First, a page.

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HomeHeadlineAlarming Human Rights Violations in Turkish Prisons: 968 Incidents in 11 Facilities...

Alarming Human Rights Violations in Turkish Prisons: 968 Incidents in 11 Facilities Over 3 Months

The Human Rights Association (İHD), Istanbul Branch Prisons Commission, prepared a 3-month report on the human rights violations they received applications for from prisons in the Marmara Region in Turkey as well as other regions. İHD presented the “Marmara Region Prisons Human Rights Violations Report,” covering the months of April, May, and June, to the public in a press conference held at the association’s headquarters.

During the press conference, attended by İHD Istanbul Branch Prisons Commission members Mehmet Acettin and lawyer Jiyan Tosun, the report was read by İHD Istanbul Branch President Gülseren Yoleri.


According to the report, compiled from faxes and letters sent by detainees, as well as applications made through their families, lawyers, and media monitoring, a total of 30 applications were made from 11 prisons in April, May, and June 2023. The report noted that 3 of these applications were made for legal reasons, while 27 were due to political reasons, with each application containing multiple violations.

The report stated that there were a total of 726 human rights violations, with 298 in April, 186 in May, and 242 in June. Additionally, 242 violations were documented through media monitoring. The report highlighted that a total of 968 violations occurred within the 3-month period.


The report documented a total of 726 violations in Marmara Region prisons, including “attacks on the right to life” (4 cases), “torture, abuse, mistreatment, and degrading treatment” (297 cases), “violation of the right to health” (105 cases), “unjust imprisonment, execution of prisoners, and lack of fair trial” (36 cases), “violation of the right to access justice” (41 cases), “violations of communication rights/isolation” (183 cases), “violation of the right to adequate and clean nutrition and access to clean water, failure to meet self-care needs” (60 cases). The report also highlighted information obtained through the media, including 242 cases, including 4 deaths.

The report also revealed that the lawyers of Abdullah Öcalan, who has been held in Imralı F Type High-Security Prison and has not been heard from for 29 months, had their 35 visitation requests denied within the past 3 months.

WOMEN, CHILDREN, AND PATIENTS LEFT UNPROTECTED AGAINST VIOLATIONS The report drew attention to the increasing problems arising from overcrowding in prisons, discriminatory approaches, and practices. It emphasized that vulnerable groups such as “children staying with their mothers, foreigners, women, LGBT+, children, elderly, disabled, and sick prisoners” were not adequately protected against human rights violations. The report mentioned that at least 4 detainees had died in prisons this year and highlighted incidents of suicide and suspicious deaths related to illnesses.


The report also shared an application made on April 1 by detainees M.Ş., Z.K., H.K., and M.R.A. at Kandira F Type Prison. In their application, the detainees stated that they had heard about the suicide of a female inmate who was allegedly suffering from schizophrenia on March 20-21, 2023, at Kandira F Type Prison No. 1. However, they were not provided with detailed information about the identity and situation of the fellow inmate who took her own life. The detainees urged for an investigation into the conditions and practices of the prison administration regarding the incident.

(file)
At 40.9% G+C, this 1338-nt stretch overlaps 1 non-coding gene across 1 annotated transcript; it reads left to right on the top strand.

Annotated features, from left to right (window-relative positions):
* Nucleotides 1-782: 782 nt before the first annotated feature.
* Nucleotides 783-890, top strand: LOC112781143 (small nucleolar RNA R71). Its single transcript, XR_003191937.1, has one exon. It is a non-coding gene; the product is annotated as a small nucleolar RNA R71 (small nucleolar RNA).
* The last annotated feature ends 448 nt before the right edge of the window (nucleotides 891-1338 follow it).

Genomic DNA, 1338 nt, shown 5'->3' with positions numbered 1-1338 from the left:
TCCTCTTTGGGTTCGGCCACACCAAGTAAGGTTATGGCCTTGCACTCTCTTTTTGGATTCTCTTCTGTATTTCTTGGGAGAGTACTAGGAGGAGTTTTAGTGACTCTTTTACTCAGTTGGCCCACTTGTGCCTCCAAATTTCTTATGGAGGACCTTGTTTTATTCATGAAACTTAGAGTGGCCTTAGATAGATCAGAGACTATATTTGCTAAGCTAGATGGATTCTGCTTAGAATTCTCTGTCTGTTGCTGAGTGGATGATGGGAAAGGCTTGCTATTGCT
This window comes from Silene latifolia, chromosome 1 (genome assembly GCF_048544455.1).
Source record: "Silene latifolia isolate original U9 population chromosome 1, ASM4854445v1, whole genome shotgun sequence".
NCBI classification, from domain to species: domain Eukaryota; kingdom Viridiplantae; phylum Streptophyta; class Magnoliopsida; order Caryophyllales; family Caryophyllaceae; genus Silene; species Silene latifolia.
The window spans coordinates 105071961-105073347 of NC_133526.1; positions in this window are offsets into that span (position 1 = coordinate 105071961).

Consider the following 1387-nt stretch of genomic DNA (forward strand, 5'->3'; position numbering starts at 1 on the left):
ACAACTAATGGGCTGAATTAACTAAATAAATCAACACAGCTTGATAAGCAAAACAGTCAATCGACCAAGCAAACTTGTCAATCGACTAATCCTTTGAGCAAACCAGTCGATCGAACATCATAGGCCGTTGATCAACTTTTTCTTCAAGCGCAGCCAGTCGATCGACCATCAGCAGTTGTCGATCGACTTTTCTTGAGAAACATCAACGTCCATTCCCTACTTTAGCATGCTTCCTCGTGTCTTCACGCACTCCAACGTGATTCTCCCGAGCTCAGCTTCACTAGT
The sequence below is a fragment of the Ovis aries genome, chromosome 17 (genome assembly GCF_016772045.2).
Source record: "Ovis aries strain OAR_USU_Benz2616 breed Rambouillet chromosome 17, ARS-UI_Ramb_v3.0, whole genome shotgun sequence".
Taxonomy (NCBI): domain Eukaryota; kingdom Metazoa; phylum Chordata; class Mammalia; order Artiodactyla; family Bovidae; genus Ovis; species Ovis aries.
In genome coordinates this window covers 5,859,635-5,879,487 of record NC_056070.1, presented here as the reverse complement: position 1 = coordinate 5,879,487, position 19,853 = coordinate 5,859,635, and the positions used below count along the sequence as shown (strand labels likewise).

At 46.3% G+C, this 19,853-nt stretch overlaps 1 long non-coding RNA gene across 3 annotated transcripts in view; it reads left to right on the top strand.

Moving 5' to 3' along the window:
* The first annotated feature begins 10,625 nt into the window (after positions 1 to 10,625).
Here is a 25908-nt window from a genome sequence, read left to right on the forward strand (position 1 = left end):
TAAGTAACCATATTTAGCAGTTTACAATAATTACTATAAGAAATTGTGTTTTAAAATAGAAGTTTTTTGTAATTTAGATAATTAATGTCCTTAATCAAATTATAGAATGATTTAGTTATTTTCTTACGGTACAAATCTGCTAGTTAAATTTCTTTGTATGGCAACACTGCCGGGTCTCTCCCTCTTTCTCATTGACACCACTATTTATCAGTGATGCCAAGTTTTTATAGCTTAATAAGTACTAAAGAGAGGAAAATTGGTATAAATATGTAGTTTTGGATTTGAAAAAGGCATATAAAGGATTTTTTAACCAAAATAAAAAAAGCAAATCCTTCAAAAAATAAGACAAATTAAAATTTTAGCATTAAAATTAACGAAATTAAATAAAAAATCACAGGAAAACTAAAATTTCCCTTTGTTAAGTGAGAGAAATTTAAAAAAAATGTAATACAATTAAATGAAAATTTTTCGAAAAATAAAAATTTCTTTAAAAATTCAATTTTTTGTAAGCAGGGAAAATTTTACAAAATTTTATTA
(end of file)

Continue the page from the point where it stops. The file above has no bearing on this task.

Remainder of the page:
Gülseren Yoleri, the President of İHD Istanbul Branch, emphasized that all applications revealed violations of the right to health and medical treatment. She stated that problems persist at every stage, such as delays or lack of hospital referrals, the absence of doctors or specialist physicians in prison infirmaries, forced strip searches, the presence of soldiers during examinations, irregular provision of medications, lack of information provided to prisoners and their families regarding health and treatment, adverse conditions of prison wards, lack of dental treatments, negative reports from the Forensic Medicine Institute regarding seriously ill prisoners, failure to fulfill requests for special diets, and the use of ring vehicles instead of ambulances for emergencies. She also highlighted unethical practices by healthcare staff.


Yoleri pointed out that oppression and torture have become “routine” in prisons, with practices such as strip searches and mouth searches becoming common, as well as the increasing use of swearing, insults, threats, and degrading treatment. She stressed that in order to achieve a permanent solution to the problems in accordance with domestic law, the Constitution, United Nations Minimum Rules for the Treatment of Prisoners (Mandela Rules), and international human rights documents, it is the responsibility of the state to protect the health and life rights of all prisoners, especially seriously ill prisoners and those in risk groups, by taking immediate preventive measures and ensuring their release for the protection of their health and life rights. She called for an end to the increasingly widespread and entrenched policy of isolation, and an immediate cessation of torture, mistreatment, arbitrary bans, and practices.

Yoleri reminded the state of its responsibilities and stressed that their report aims to draw public attention to the problems in prisons and prevent human rights violations. She called for sensitivity and solidarity regarding the issues faced by inmates in prisons.

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